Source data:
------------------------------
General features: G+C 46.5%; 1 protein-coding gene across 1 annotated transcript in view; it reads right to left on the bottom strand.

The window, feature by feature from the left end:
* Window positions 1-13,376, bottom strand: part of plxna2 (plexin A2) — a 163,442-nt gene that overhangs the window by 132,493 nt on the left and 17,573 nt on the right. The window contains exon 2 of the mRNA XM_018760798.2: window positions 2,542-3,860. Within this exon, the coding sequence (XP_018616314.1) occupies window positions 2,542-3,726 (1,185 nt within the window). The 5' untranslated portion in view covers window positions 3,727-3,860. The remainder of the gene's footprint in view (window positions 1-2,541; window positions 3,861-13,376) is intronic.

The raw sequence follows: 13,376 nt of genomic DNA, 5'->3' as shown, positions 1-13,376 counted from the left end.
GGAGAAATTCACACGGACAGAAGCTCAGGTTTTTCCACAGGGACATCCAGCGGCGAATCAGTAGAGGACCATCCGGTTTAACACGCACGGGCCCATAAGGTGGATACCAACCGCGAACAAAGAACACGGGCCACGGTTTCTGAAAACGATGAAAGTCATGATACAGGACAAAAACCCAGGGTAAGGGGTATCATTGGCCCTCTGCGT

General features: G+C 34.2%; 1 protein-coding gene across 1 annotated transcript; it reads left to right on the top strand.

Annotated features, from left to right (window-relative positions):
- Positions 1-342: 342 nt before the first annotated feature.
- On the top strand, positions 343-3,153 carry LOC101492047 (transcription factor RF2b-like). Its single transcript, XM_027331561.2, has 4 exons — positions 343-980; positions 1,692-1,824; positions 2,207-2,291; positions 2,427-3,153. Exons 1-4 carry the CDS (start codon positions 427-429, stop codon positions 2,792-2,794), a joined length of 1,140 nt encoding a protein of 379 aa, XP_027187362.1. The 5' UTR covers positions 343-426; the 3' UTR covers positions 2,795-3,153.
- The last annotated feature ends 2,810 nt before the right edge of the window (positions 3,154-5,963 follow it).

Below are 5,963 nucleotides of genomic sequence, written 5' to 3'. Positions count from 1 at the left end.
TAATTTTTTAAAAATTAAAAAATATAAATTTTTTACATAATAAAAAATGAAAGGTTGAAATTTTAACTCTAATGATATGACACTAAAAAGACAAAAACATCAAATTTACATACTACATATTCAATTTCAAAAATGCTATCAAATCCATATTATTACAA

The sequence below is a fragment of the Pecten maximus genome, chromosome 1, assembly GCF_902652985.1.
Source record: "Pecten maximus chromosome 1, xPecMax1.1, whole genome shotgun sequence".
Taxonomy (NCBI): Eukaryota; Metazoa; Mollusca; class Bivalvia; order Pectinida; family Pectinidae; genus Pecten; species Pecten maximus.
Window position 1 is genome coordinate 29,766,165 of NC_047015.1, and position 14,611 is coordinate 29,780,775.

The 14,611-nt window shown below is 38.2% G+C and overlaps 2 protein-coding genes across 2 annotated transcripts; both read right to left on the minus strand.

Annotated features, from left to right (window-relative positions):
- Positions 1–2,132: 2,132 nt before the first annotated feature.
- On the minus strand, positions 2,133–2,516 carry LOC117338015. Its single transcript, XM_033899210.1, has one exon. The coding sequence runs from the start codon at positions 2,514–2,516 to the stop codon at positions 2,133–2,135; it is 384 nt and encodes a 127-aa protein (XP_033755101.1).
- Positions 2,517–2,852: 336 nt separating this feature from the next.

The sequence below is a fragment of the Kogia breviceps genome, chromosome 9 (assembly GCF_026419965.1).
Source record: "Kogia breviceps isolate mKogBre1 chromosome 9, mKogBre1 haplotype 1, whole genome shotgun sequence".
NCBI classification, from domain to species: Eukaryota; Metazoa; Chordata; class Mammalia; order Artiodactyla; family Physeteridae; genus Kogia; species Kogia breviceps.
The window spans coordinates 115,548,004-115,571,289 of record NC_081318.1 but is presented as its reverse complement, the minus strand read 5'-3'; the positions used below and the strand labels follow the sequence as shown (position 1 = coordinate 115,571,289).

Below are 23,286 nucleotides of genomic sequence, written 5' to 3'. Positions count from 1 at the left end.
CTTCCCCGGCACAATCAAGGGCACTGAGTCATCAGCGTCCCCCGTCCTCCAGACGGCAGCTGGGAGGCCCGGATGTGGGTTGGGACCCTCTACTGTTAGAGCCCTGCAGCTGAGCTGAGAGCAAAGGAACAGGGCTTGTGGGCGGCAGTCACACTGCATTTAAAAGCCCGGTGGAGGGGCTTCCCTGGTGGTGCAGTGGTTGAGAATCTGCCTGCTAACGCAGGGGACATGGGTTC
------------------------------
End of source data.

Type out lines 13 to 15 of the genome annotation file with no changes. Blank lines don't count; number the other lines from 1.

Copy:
The sequence below is a fragment of the Pecten maximus genome, chromosome 1, assembly GCF_902652985.1.
Source record: "Pecten maximus chromosome 1, xPecMax1.1, whole genome shotgun sequence".
Taxonomy (NCBI): Eukaryota; Metazoa; Mollusca; class Bivalvia; order Pectinida; family Pectinidae; genus Pecten; species Pecten maximus.